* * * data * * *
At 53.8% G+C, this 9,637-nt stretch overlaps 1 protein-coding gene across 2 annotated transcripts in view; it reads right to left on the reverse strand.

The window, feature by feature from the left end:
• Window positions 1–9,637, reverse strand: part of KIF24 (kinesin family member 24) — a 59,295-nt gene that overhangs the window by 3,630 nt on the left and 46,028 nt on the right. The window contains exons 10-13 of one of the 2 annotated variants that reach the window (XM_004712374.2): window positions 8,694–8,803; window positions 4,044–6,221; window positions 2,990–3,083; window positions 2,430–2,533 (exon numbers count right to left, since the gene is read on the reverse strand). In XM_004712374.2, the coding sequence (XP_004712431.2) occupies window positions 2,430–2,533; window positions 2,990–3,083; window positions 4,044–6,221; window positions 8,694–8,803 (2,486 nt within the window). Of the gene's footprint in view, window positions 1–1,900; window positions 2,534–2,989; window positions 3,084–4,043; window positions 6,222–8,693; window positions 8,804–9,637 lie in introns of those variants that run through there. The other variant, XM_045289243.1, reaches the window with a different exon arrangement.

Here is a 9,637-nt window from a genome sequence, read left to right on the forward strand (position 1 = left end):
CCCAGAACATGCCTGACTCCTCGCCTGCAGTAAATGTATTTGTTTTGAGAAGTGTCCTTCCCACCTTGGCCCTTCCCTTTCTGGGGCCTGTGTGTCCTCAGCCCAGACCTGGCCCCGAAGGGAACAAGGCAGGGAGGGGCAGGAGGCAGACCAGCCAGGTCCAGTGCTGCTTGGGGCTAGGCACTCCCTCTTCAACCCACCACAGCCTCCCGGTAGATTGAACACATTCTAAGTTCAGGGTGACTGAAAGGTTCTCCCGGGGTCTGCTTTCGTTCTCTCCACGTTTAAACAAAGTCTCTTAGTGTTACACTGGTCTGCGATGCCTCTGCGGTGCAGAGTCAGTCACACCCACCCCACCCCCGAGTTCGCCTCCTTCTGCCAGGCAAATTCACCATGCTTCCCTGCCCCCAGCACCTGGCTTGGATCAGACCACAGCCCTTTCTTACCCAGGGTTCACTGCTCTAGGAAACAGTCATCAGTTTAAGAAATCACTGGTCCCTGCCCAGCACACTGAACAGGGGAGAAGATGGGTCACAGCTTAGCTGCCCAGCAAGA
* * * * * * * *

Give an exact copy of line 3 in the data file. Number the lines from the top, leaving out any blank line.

• Window positions 1–9,637, reverse strand: part of KIF24 (kinesin family member 24) — a 59,295-nt gene that overhangs the window by 3,630 nt on the left and 46,028 nt on the right. The window contains exons 10-13 of one of the 2 annotated variants that reach the window (XM_004712374.2): window positions 8,694–8,803; window positions 4,044–6,221; window positions 2,990–3,083; window positions 2,430–2,533 (exon numbers count right to left, since the gene is read on the reverse strand). In XM_004712374.2, the coding sequence (XP_004712431.2) occupies window positions 2,430–2,533; window positions 2,990–3,083; window positions 4,044–6,221; window positions 8,694–8,803 (2,486 nt within the window). Of the gene's footprint in view, window positions 1–1,900; window positions 2,534–2,989; window positions 3,084–4,043; window positions 6,222–8,693; window positions 8,804–9,637 lie in introns of those variants that run through there. The other variant, XM_045289243.1, reaches the window with a different exon arrangement.